The trade sector that would benefit the most from helmet compulsion is against helmet compulsion. Huh? But what about all the juicy profits from selling millions of helmets? For sure there would be an initial rise in helmet sales but at a massive cost: less cyclists in the long-run. Less cycling equals more pollution, more congestion, more kids on sofas and not saddles.

British bike industry is opposed to helmet compulsion

Earlier this year, Terry Bowles, chief executive of Madison, UK importer of Giro helmets, said:

"Speaking on behalf of Madison, I am happy to say that the compulsory wearing of cycle helmets on road would be a step forward in the process of advancing our cause as an industry."

However, he’s in a minority. Whenever has polled members of the British bicycle industry, there’s been an overwhelming majority in favour of this view: ‘I’m pro-helmet, anti-compulsion.’

MET importer Fisher Outdoor Leisure used to support the Bicycle Helmet Initiative Trust but pulled its support when, two years ago, it was revealed by that BHIT was in favour of helmet compulsion. No company in the British bicycle industry supports BHIT.

Fisher Outdoor Leisure, like other companies in the British bicycle industry, linked to the BMA-no-helmet-compulsion petition on

Earlier this year, Fisher Outdoor’s MD Gordon Fisher said:

"As the distributor of the UK’s leading branded cycle helmet you may well think that as a company we would be in favour of cycle helmet legislation. Although I would advocate campaigns to increase cycle helmet usage I would not support any lobby for compulsory use.

"A lot of leisure and sport cyclists already wear good-quality cycle helmets; the more casual cyclist and those who have chosen not to wear a helmet may stop cycling altogether. Cycle usage dropped quite dramatically in Australia due to irresponsible promotion of helmets portraying cycling as an extremely dangerous activity.

"Let individuals make an educated choice to wear a helmet and to make sure their children wear helmets.

"Most helmet sales today are not distress sales, those buying them want to buy them for aesthetic reasons as well as safety reasons. Part of the motivation may be the function of the product but the overwhelming factor is ‘I like the look of this one’, otherwise everyone would drive a Volvo."

The government-appointed National Cycling Strategy Board is also anti-compulsion:

"Campaigns seeking to present cycling as an inevitably dangerous or hazardous activity, or which suggest that helmet wearing should be made compulsory, risk prejudicing the delivery of those very benefits to health and environment which cycling can deliver: they also serve to confuse the general public about the wider social and economic advantages of cycling."

There may be no industry-supported helmet lobby in the UK, but in the US it’s different.

At least one helmet manufacturer does provide support to helmet campaigners. Bell recently sponsored a helmet survey by the US Safe Kids campaign. This survey – Headed for Injury: An Observational Survey of Helmet Use Among Children Ages 14 and Under Participating in Wheeled Sports – was launched by Linda Armstrong Kelly, the mother of a noted Tour de France winner who ditches his UCI-sanctioned helmet when in the last few kms of extra-steep mountain stages.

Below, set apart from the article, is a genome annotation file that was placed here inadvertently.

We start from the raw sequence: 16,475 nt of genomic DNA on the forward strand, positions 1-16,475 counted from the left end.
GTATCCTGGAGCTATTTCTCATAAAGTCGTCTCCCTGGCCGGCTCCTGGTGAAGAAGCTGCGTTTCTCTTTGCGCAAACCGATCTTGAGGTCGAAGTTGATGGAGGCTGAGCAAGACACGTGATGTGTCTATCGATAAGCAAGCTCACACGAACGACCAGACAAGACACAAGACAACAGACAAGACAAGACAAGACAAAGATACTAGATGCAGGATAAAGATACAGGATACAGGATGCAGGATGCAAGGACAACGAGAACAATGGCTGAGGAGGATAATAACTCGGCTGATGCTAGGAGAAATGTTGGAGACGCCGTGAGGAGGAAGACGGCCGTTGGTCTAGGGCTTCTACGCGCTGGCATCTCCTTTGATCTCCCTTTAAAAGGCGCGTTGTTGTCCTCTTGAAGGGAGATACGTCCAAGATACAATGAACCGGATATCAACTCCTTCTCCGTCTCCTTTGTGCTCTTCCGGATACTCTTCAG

According to this survey, fewer than half of all US children wear helmets while cycling. In states with mandatory helmet laws, 52 percent of child cyclists were seen wearing helmets, as opposed to 42 percent in states with no helmet laws.

Surprisingly, despite stating "the number one killer of kids [is] motor vehicle crashes", Safe Kids does not promote helmet wearing for children in cars.



BHIT and other pro-compulsion groups are fond of this stat: "Helmets reduce the risk of brain injury in a bike accident by 88 percent.and head injuries account for up to 80 percent of bike fatalities." However, helmet anti-compulsionists, have long said these stats been shown to come from flawed studies.


Cycle helmets are not designed to protect the wearer against collisions with speeding cars. Unfortunately, motorists think they do and speed up to pass helmet-clad cyclists because they are seen to be ‘protected’ and ‘serious cyclists’. (Source: TRL 549, Drivers’ perceptions of cyclists).




"Helmets might have saved 14 lives in 15 years. A similar calculation based on the controls suggests that if all pedestrians and vehicle occupants had worn helmets, 175 lives might have been saved in the same period. CONCLUSIONS: There is no justification for compelling cyclists to wear helmets without taking steps to improve the safety of all road users."…/query.fcgi?db=PubMed&cmd=Retrieve&list_uids=8799597&dopt=Abstract

An Australian study into car-padding – Prevention of Head Injuries to Car Occupants: An Investigation of Interior – concludes that "protective headwear, similar to a soft shell pedal cycle helmet, is estimated to be much more effective than padding the car in preventing cases of fatal brain injury and in improving the outcome in cases of severe brain injury." The report presented findings from a two-year study on head and brain injuries among car occupants. It was jointly conducted by the NHMRC Road Accident Research Unit (University of Adelaide) and the Monash University Accident Research Centre.…/cr160ex.cfm



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